Most of the bridges along the Seward Highway collapsed by the quake. The Army initiated Operation Helping Hand, flying hundreds of missions delivering supplies and machinery as well as taking aerial photos of the damage to the inaccessible railroads and highways to document needed repairs. As shipping routes were rearranged and temporary bridges set up, Dad worked long hours with his company over the next few months to keep freight moving.
During the first few days, relief flooded through us each time a family member from Moose Pass, Homer, Kenai, or Seward contacted us. All were safe, but the quake disrupted their lives. Uncle Bill in Moose Pass worked for the Alaska Railroad, which no longer had service through Moose Pass due to earthquake damage. Shortly after the quake, the railroad transferred him to Whittier where the Mason family lived part of the summer of 1964. Whittier’s deep-water port had suffered far less damage than Seward. By fall, Uncle Bill was transferred to Anchorage—and for the first time in several years, we lived near enough to walk to their house.
Though we imagined traveling the country end to end the following summer, a more immediate challenge lay closer at hand: the road out of Moose Pass was nearly impassable. Crews started repairing bridges and, within a few weeks, limited travel resumed. Workers replaced bridges along Turnagain Arm with temporary, low crossings, which could be used only at low tide. Traffic stacked up in long lines behind pilot cars, waiting for limited highway openings. As the tides rose, travelers raced to reach the crossings and avoid being stranded until the tide receded.
Turnagain Arm has the highest tides in the U.S.A. (a fact drilled into us in elementary school geography lessons) and a tidal bore that can—on any day—bring in a fast-moving wave several feet high. Until better bridges could be rebuilt, the low-tide crossings and ongoing road repairs lengthened the trip from Anchorage to Moose Pass, normally two hours, to an ordeal twice that long, timed at the mercy of the tidal schedule.
My parents worked well together when faced with a common goal like their business or the earthquake recovery, and their marriage seemed pretty happy most of the time. But in their moments of friction I wondered how happy they really were. By this age, I could count to nine, and I knew they’d been married only six months when I was born. Mom turned eighteen a month before my birth, and finished high school by correspondence. When they argued, I began to question whether they’d have been happier if I never came along. Those arguments passed, and my questions faded, until the next time.
And what about our plans for the Drive? When we finally visited Aunt Phyllis a couple of weeks after the earthquake, she described their terrifying experience, watching the water in Trail Lake slosh up to the highway twenty feet above the normal level of the lake. Trees swayed wildly, bending nearly to the ground. “Our van bounced all over my driveway. I could see it from the house,” she said. Fortunately, it stayed upright and escaped damage, unlike so many cars we had seen crushed by collapsed buildings or tilted into yawning cracks in the roads.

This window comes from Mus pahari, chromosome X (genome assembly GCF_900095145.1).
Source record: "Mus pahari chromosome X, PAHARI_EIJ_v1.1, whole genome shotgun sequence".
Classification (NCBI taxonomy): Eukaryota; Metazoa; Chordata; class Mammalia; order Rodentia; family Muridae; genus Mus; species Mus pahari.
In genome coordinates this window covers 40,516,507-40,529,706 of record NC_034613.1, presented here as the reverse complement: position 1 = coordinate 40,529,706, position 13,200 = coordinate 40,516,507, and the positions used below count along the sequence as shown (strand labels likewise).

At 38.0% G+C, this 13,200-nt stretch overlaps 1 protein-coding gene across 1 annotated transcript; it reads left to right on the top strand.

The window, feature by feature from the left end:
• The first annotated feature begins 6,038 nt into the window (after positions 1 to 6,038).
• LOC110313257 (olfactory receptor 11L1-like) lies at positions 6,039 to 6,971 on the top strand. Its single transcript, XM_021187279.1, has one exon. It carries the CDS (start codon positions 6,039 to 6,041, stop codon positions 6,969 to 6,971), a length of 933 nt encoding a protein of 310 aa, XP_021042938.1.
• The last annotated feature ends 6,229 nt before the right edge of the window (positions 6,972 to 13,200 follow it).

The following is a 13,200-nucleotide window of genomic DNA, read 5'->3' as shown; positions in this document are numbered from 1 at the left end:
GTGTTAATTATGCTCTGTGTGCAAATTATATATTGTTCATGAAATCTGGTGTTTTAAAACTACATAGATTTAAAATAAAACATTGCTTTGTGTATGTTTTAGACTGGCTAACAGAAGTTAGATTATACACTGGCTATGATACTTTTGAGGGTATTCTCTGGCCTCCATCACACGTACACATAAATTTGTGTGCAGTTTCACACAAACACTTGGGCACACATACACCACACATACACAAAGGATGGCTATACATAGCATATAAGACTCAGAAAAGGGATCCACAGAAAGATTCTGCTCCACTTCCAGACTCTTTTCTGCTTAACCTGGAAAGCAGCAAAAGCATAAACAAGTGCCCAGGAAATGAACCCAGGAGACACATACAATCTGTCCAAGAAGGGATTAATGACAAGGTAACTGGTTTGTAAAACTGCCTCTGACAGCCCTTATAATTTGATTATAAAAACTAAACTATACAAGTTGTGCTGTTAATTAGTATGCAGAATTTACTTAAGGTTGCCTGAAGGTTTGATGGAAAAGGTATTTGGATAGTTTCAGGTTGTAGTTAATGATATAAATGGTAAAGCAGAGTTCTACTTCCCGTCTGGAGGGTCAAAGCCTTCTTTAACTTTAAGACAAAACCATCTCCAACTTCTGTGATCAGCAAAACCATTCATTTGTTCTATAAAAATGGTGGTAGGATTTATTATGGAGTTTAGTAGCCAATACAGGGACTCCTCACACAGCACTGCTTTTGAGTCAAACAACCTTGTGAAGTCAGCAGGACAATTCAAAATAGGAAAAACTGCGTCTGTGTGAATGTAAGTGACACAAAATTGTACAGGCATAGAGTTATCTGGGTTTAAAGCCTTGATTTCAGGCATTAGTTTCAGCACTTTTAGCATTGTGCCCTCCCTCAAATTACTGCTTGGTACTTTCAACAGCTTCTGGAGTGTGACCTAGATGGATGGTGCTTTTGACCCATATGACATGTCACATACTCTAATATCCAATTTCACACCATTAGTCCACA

Only a couple of months earlier, Phyllis had bought that brand-new Chevy Greenbrier van—a model that would later be rated among the worst cars produced that year, part of the Corvair series of vehicles reamed by consumer watchdog Ralph Nader as “Unsafe at any Speed.” It had a rear-end air-cooled engine, and the front bench seat perched above the front wheels. The tan and white van was as plain as sand, but we had ideas for spiffing it up.
Despite his ongoing mockery of our plans, Uncle Bill agreed to customize the van with a roll-up tent canopy over the side double doors, and the slide-out extension out the back doors, where my cousin Jim and I would sleep. The three younger kids, Marlie and Glenn, and my cousin Mikie, would sleep on the bench seats. Mom, Phyllis, and Gram would sleep on folding aluminum lawn loungers under the side canopy—a striped canvas roof with walls of mosquito netting.
In May, Phyllis sent a letter addressed to “Miss Sandra Reed, Sec’y Drive in 65” to let me know that Mikie was summarizing our finances for a treasurer’s report. Phyllis also reported that travel information from around the country filled her mailbox, and we could soon compile it to formulate our plans for the route we would follow. In addition, Phyllis illustrated with a few sketches her ideas for the car-top storage bin and roll-up tent.
With our classes back in session, life slowly adapted to a new normal. Would that new normal allow for the trip we had planned? This was a topic of many discussions among Mom, Dad, Phyllis, and Bill over beer and pinochle as the fall of 1964 approached.
To bolster their case, Mom and Phyllis developed a financial plan. They presented the cost of meals and household expenses for two families at Alaska prices if we stayed home. The alternative: our dads would pay for our gas bills—only thirty cents a gallon—charged to a credit card, but our savings would pay the rest of our expenses while we traveled. Surely Dad and Uncle Bill could see how much money they would save if we traveled for fourteen weeks rather than burden them with the expense of feeding and maintaining us all at home.
Mom and Phyllis applied their usual creativity and determination to the plan, and they prevailed. The Drive was on!
Meanwhile in news of the wider world, Sydney Poitier won an Academy Award for Best Actor in Lilies of the Field—“the first of his race” as the Anchorage Daily Times reported, to be so honored. And race proved big news that year, with the Civil Rights Act of 1964 taking effect in July. The import of that act escaped me, a white twelve-year-old living far from the scene of demonstrations and conflict.
Alaska, vast as it was, had left me small in important ways—small in my perception of other people in the world, those whose color and culture were strange to me. My school had a handful of black students and very few of Hispanic or Native American descent. Just as strange to me were the inhabitants of crowded cities, and anyone who spent life in the sweltering heat and humidity of the South—people who had never seen snow.
I frowned at the grainy television images of protests, riots, and President Lyndon Johnson signing the new law. How would this important new law affect those angry, bleeding protesters? How would it affect me? I was too far removed to know, but The Drive in ’65 was about to shake up my world.